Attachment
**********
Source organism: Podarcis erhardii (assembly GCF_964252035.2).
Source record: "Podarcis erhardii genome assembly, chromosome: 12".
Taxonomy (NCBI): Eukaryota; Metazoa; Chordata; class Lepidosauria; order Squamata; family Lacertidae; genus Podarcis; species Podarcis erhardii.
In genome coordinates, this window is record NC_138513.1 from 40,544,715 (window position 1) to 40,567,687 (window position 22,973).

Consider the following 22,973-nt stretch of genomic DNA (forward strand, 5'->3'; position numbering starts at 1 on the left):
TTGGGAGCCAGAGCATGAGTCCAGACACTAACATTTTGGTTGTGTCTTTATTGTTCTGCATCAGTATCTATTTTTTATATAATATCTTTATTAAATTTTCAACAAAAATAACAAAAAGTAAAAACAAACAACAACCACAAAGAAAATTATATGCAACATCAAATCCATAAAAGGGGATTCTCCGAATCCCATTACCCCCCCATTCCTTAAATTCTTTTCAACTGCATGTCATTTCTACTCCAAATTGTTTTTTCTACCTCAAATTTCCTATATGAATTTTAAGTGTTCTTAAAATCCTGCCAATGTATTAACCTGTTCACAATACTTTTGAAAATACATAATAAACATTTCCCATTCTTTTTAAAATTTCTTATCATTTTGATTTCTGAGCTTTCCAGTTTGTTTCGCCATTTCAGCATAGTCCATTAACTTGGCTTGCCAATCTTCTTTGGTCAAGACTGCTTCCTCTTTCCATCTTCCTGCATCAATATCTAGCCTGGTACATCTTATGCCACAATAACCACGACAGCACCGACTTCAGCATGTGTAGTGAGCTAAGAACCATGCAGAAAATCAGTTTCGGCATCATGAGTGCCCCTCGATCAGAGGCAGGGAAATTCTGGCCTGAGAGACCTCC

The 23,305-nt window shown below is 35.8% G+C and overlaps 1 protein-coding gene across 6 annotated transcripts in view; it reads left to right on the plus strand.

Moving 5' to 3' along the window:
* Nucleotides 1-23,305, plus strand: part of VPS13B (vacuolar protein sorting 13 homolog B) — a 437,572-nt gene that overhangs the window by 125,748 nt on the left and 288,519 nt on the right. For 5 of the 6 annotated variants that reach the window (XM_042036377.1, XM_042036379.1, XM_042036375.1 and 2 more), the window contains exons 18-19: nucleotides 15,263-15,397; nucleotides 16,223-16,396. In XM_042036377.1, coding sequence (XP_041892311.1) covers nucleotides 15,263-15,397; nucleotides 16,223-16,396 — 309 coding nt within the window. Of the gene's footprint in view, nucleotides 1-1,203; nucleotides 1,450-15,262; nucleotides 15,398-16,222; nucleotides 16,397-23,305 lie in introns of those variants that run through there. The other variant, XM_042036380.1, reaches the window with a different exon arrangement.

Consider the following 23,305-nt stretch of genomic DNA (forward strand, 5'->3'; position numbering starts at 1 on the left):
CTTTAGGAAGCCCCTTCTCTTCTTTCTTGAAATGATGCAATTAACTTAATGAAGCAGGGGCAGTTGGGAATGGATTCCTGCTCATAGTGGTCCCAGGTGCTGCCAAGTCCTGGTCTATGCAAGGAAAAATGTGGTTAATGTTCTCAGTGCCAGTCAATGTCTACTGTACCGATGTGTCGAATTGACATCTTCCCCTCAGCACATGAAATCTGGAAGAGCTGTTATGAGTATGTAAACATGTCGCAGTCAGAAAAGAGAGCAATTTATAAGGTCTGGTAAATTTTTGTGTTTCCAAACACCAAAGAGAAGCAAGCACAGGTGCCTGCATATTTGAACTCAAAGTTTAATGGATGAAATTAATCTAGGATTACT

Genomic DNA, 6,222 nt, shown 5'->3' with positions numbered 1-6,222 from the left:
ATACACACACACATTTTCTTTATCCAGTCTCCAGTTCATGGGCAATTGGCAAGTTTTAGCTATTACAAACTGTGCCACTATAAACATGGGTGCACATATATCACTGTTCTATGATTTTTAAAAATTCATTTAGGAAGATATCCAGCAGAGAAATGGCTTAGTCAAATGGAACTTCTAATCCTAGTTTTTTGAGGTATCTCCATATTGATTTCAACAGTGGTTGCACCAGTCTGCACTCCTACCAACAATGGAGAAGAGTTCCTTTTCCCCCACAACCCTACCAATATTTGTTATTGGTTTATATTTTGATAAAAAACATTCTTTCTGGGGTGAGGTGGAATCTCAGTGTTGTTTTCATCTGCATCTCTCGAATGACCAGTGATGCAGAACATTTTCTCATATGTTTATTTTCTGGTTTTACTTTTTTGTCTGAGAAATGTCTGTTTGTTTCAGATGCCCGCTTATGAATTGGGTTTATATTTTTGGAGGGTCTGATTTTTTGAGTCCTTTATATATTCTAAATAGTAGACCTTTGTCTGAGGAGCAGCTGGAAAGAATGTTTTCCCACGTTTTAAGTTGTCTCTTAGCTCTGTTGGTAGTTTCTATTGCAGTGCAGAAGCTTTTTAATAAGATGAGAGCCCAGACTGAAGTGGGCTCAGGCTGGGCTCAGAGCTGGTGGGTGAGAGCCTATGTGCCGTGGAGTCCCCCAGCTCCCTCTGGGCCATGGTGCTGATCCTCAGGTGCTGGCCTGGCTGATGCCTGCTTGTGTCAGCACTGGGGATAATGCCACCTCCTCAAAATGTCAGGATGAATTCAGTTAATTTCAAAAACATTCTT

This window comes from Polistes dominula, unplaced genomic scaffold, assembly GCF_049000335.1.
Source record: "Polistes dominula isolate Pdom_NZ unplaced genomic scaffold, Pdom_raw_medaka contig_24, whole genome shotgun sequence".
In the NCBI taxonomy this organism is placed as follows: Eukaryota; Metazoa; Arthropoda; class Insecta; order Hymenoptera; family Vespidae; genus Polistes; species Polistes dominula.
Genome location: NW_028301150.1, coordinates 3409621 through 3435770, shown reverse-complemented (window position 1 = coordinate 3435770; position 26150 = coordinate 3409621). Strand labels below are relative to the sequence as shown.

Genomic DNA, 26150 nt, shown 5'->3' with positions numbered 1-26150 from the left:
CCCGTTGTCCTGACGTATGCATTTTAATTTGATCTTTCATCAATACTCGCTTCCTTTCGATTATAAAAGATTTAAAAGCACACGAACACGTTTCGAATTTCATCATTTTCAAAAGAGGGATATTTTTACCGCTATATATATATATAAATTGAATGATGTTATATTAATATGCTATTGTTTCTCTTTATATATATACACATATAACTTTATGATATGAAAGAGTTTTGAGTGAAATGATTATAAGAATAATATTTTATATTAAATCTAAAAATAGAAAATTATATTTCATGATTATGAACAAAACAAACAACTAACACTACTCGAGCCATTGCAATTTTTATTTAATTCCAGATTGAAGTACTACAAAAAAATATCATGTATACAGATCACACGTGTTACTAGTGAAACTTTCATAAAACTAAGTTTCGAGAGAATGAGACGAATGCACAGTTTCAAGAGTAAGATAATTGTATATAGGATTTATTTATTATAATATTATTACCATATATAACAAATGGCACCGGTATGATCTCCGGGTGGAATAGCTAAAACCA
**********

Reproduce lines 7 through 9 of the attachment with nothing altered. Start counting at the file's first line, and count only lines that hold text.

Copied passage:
The 23,305-nt window shown below is 35.8% G+C and overlaps 1 protein-coding gene across 6 annotated transcripts in view; it reads left to right on the plus strand.

Moving 5' to 3' along the window:
* Nucleotides 1-23,305, plus strand: part of VPS13B (vacuolar protein sorting 13 homolog B) — a 437,572-nt gene that overhangs the window by 125,748 nt on the left and 288,519 nt on the right. For 5 of the 6 annotated variants that reach the window (XM_042036377.1, XM_042036379.1, XM_042036375.1 and 2 more), the window contains exons 18-19: nucleotides 15,263-15,397; nucleotides 16,223-16,396. In XM_042036377.1, coding sequence (XP_041892311.1) covers nucleotides 15,263-15,397; nucleotides 16,223-16,396 — 309 coding nt within the window. Of the gene's footprint in view, nucleotides 1-1,203; nucleotides 1,450-15,262; nucleotides 15,398-16,222; nucleotides 16,397-23,305 lie in introns of those variants that run through there. The other variant, XM_042036380.1, reaches the window with a different exon arrangement.